Born in 1942 in the Chiota Reserve, near Manrondera, Sylvester Mubayi is one of the most well known first generation master sculptors to come out of Zimbabwe. After leaving school, Mubayi worked as a tobacco grader and moved to Harare in 1966 to seek employment at the Chibuku Breweries. There, he met Tom Blomfield, founder of the Tengenenge Sculpture Community, in front of the National Gallery, where he was invited to come to Tengenenge to carve.
An undeniable talent, Mubayi was later asked by Frank McEwen, the director of the National Gallery, to come to work at the institution. A natural, Mubayi was eventually invited to Nyanga in Eastern Zimbabwe, to lead Vkutu, a new art community established by McEwen. In 1987, Frank McEwen said of him,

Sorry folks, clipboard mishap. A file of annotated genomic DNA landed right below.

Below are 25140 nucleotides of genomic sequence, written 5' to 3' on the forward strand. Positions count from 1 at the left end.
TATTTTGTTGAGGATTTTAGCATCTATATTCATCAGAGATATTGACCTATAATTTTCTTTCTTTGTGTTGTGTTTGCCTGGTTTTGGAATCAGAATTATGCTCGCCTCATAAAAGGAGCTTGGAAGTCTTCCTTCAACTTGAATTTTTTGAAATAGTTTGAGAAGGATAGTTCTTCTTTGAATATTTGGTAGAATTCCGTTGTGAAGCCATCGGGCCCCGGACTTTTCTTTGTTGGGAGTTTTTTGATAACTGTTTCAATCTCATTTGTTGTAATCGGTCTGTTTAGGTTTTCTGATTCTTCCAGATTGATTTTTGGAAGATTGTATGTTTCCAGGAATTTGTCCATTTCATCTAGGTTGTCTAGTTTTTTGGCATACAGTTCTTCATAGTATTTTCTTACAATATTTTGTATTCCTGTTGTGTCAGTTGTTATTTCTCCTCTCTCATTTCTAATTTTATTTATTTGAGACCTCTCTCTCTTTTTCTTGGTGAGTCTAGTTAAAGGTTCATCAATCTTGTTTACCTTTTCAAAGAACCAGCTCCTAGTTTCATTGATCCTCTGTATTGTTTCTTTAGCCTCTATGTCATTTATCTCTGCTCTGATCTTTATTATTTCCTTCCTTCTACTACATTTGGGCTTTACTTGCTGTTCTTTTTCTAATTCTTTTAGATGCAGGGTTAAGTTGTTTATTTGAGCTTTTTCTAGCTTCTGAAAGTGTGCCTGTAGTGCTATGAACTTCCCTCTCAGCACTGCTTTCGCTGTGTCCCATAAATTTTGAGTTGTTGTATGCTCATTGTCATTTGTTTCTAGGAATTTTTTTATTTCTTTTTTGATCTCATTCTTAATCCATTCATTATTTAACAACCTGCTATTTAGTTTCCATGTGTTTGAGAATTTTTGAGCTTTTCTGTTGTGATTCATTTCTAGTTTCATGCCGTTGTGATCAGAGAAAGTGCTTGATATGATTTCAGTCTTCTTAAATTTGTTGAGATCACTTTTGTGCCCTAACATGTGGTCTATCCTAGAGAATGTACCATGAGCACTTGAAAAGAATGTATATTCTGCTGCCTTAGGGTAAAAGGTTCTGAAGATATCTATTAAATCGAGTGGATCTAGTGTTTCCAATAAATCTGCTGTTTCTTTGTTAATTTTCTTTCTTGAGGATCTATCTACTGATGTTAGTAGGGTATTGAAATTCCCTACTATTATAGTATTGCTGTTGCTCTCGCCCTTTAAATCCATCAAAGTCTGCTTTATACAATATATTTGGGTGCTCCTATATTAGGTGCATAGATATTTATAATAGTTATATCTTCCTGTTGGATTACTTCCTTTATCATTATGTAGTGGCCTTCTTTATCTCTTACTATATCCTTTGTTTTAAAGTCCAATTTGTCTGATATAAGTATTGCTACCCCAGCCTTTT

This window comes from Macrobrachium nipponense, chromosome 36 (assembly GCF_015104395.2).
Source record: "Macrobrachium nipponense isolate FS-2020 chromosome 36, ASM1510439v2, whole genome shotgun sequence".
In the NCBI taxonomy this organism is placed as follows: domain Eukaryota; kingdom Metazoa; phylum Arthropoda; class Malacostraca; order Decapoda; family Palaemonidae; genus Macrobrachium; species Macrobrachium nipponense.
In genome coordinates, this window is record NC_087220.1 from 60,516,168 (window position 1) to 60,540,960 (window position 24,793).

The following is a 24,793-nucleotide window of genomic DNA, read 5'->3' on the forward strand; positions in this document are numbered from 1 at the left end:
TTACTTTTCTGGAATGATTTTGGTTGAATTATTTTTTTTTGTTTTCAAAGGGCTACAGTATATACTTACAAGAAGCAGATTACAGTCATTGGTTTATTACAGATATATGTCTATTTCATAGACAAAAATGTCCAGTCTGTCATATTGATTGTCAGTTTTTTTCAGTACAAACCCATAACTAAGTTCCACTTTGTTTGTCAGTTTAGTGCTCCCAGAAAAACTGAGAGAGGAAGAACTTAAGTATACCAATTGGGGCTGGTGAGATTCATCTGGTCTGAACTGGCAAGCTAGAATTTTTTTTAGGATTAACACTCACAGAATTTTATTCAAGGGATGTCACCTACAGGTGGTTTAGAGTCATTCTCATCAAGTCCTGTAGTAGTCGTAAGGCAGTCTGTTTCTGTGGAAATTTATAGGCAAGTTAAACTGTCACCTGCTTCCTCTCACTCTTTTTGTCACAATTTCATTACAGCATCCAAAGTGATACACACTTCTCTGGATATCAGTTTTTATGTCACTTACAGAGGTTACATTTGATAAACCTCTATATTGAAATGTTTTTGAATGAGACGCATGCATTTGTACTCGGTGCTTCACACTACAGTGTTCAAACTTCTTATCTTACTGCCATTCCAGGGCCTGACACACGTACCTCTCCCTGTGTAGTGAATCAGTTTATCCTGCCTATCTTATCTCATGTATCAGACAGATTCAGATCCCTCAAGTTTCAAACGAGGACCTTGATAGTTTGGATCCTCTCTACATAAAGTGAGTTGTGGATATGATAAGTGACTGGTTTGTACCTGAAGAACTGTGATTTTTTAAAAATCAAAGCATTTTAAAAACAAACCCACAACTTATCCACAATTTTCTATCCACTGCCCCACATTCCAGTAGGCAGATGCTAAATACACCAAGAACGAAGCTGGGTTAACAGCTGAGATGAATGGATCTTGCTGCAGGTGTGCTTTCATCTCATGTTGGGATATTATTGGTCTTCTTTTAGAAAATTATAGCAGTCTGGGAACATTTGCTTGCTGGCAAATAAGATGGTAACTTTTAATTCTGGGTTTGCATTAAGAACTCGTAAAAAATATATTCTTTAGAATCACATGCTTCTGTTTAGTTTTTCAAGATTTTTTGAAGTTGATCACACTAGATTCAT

“Certainly when I knew him he was by far the greatest sculptor there. I have tremendous admiration for him. Some of his work is as great as anything in the world.”
Sylvester Mubayi creates sculptures of great beauty, often with a traditional and spiritual meaning to them; his depictions of messenger birds — whom act as mediators between the mortal and spirit world — have become a trope of his artistic practice. Similarly, Mubayi’s work has become a way for viewers to connect with Zimbabwe through his inspired vision.
Mubayi now lives and works in Chitungwiza, an artist community on the outskirts of Harare. He spends much of his time mentoring some of the most talented emerging artists in his field, and remains a staple of the Zimbabwean Stone Sculpture community.
He has exhibited extensively since 1968 in many parts of the world and has work in major collections in Europe and North America. In 1991, The Guardian included Mubayi as one of the top 10 sculptors in the world.